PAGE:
Wednesday, November 30, 2011

Felted Slippers

My favorite part of felting was shaving the slippers.  This picture was taken before they were shorn.

For about a year now Andy has been complaining that his feet are cold and pointedly showing me the layers of socks he applies to his feet.  Since it’s getting to be winter, and even in Tennessee it gets a bit chilly, Andy has been back at it and not so discretely letting me know that it was time that I got started on making his slippers.  He threatened to buy slippers if I didn’t get going, so a couple months back I bought yarn and a pattern.  I’m not sure why Andy felt confident in my ability to make him a pair of slippers, especially after seeing these.  It may have been my insistence that he not buy slippers, after all, why should I have a skill (I use that word loosely) if we’re not going to use it?
The dog is everywhere.

I’ve knit lovely things before, hats and socks, but those horrible slippers just threw off my confidence.  My biggest problem is not knowing what yarn to use, what size yarn and needle.  The solution to this was to go to the yarn store with a pattern that specified yarn weight and needle size and stick to the plan, I would not improvise.  No winging it!  I asked the lady who runs the yarn store where “worsted weight” wool was located and when I made my selection and got up to the register she said, “Oh, looks like you decided on the chunky weight instead.”  Chunky weight?!  I had no idea there was even a category called chunky!  The worsted weight yarns looked pretty chunky to me and I liked this so-called “chunky” color better.  Ugh.

That’s when my plan went out the door and the owner introduced me to a pattern for felted clogs (this pattern was written by someone whose first language is English), showed me correctly weighted wool that was on sale and helped me pick out the correct needles.  She ensured me that this was a simple pattern and that felting was easy (you’ve done it accidentally to a sweater before, right? ...of course).  I left the store with a brand new plan and a daunting skill ahead of me, felting.
Felting supplies, pillow case tied with slipper inside, soap, old towel to help agitate.

The pattern wasn’t as easy as I thought it would be.  After watching many YouTube videos I learned how to M1, the overcast stitch, back stitching, and knitting two pieces together, I also learned the mattress stitch which I accidentally used when I should have done an overcast stitch (oops!).  Without the Internet I really wouldn’t be able to make anything, the videos on this website are amazing.  I think a private knitting instructor who hangs out at my house while I attempt to make stuff would be really handy.  Kind of like a knitting nanny.  It’d be nice if they would do laundry too.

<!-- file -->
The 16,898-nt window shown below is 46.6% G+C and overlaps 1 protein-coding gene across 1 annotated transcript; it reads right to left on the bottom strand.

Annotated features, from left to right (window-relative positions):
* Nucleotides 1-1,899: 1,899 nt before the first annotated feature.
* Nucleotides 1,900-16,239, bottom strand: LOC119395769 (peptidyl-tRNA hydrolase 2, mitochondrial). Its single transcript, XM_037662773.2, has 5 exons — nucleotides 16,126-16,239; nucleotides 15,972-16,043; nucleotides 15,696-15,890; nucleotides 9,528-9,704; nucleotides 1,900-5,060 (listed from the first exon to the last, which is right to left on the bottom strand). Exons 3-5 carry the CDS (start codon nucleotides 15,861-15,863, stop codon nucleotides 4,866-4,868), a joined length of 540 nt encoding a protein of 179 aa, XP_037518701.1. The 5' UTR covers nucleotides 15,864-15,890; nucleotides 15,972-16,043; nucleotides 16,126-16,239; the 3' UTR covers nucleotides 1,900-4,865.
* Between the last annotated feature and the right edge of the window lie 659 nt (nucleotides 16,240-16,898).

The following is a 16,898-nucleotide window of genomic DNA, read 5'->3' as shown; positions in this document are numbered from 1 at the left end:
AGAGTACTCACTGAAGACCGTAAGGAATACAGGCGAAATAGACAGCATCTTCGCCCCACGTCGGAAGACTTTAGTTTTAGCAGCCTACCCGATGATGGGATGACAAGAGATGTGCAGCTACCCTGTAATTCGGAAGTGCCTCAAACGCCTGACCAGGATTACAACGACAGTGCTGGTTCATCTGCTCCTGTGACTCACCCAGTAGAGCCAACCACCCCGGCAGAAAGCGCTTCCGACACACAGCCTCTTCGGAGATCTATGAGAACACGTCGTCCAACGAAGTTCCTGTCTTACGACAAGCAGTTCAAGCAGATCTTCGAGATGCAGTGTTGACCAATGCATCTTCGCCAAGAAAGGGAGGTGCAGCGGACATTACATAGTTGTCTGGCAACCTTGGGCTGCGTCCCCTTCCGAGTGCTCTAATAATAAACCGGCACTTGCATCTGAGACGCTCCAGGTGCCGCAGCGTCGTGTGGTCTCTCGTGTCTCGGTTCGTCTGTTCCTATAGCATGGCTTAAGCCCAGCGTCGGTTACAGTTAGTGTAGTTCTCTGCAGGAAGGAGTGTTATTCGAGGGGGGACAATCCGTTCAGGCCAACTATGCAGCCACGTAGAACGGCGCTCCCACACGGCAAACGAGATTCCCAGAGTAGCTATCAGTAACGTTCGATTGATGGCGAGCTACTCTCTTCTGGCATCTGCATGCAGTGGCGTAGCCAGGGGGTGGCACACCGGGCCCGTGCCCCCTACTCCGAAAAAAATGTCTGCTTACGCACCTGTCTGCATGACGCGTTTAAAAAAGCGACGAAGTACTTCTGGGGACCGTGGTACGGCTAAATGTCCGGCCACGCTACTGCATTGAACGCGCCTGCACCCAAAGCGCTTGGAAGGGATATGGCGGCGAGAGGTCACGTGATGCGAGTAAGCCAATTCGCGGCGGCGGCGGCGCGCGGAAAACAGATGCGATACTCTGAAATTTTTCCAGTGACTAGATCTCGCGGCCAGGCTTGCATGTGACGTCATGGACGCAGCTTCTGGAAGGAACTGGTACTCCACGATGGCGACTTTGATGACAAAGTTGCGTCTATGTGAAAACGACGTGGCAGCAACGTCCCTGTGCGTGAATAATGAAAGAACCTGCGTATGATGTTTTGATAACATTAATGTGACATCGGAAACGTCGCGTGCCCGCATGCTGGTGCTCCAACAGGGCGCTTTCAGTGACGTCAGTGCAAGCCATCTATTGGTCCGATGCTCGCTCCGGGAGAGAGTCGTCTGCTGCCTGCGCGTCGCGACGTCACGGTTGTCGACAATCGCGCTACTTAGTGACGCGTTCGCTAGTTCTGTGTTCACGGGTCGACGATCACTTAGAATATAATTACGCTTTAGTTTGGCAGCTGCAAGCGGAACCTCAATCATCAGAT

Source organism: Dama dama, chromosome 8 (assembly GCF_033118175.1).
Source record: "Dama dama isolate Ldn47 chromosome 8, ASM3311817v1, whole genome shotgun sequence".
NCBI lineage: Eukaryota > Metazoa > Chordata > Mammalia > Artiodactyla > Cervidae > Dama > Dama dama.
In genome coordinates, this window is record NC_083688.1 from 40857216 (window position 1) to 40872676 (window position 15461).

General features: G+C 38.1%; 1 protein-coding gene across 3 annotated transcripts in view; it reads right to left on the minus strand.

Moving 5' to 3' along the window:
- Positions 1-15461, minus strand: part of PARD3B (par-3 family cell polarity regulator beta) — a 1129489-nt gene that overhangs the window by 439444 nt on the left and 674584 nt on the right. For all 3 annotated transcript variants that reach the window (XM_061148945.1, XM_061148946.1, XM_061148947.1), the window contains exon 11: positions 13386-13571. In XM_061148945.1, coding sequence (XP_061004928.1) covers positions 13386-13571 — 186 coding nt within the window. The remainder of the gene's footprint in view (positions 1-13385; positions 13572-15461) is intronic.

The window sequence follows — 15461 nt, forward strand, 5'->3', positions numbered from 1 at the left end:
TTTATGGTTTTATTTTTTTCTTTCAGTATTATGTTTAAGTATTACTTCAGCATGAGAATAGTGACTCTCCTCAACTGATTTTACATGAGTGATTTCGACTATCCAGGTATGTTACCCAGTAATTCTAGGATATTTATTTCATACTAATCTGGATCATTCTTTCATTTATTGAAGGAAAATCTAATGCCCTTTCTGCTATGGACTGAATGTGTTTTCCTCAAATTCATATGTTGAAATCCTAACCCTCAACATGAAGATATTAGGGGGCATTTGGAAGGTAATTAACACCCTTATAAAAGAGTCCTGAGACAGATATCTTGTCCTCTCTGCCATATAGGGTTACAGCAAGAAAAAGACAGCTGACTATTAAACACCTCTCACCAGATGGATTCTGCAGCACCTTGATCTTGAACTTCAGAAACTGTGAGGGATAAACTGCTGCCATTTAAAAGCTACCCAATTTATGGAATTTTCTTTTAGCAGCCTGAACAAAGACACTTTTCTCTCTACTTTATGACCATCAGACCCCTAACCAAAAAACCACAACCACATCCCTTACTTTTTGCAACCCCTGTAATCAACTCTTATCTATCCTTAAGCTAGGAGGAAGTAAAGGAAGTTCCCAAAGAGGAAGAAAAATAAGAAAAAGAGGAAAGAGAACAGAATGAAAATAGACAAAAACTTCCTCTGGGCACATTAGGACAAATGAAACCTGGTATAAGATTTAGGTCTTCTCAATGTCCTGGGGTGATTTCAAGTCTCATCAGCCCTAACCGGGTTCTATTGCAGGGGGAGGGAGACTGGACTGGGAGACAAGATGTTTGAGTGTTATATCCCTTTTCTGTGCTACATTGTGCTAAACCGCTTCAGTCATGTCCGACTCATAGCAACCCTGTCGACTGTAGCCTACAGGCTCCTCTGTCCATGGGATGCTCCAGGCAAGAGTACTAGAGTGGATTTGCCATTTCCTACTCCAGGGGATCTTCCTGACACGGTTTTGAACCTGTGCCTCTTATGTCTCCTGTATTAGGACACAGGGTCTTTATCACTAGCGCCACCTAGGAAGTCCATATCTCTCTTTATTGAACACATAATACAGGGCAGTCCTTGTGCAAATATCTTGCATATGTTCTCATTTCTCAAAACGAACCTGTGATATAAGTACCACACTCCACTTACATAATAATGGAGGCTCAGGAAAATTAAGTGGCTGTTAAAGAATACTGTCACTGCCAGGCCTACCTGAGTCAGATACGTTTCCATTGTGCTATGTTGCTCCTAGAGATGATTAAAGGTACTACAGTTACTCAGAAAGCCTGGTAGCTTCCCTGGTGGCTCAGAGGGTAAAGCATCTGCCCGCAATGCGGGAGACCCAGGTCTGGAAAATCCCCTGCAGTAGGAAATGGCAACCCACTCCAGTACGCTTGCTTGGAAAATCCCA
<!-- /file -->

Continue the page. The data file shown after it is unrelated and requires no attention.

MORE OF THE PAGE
Learning everything and putting it into practice took a lot of time and therefore I wasn’t making the slippers fast enough for Andy’s liking.  I finally made a deal with him that if he made dinner I would make his slippers.  A mini Glee marathon over the weekend helped me to finish the second slipper and... my God these are slippers?!  They’re huge!  They are slippers for giant’s feet!  Whose feet are these going to fit?
These slippers are much to big for the dog's feet.

From my accidental sweater felting experiences I know that felting shrinks things; however, I had no confidence that these creations would shrink to the appropriate size.  They’re so big!  I couldn’t get excited about the felting process because I was worried all my work was for naught.

The slippers turned out beautiful and Andy’s feet are nice and toasty warm.  He won’t say it, but his feet might even be too warm.

Here’s how to felt, a very general guide to felting.


Pillow case
Washing machine (or a big tub and a long stir stick)
Old towel, jeans or if you want to be crazy, shoes
Mild soap
Item(s) to be felted*

The Gist:

Put your item(s) to be felted into your pillow case and tie the pillow case shut.  Your items should have room to move around a bit.

Place your pillow cased items into the washing machine, with the towel/jeans and some mild soap.  Make sure hot water will come out of the machine and turn it on to the first setting of the regular wash cycle and let your wool get agitated!.  You’ll want to run through this cycle a few times.

I learned that it took people anywhere from 20 to 30 minutes.  It took me hours to get the slippers felted down to size.  I think this is because my machine doesn’t agitate like many other machines, it’s very slow, which agitated me.  If this is the case for your washing machine, it may be best to let the tub fill with water and use a long stir stick to agitate the wool yourself. Your stuff will be done when it's either the right size or you just like it or if you can't distinguish the stitches anymore

The pillow case is for catching run away strands of wool, and there will be lots!

*Item(s) to be felted should be wool.  Acrylic yarn wont felt.  If the wool is “superwash” then it has been treated so as to not shrink in the wash, this means it won’t felt.
Slippers complete, drying and being formed with plastic bag stuffing.

If anyone out there has more tips or tricks for felting items, please share!  I’m a beginner at this but I might like to try felting something else.  I would definitely do these slippers again, I just need to learn how to knit faster!

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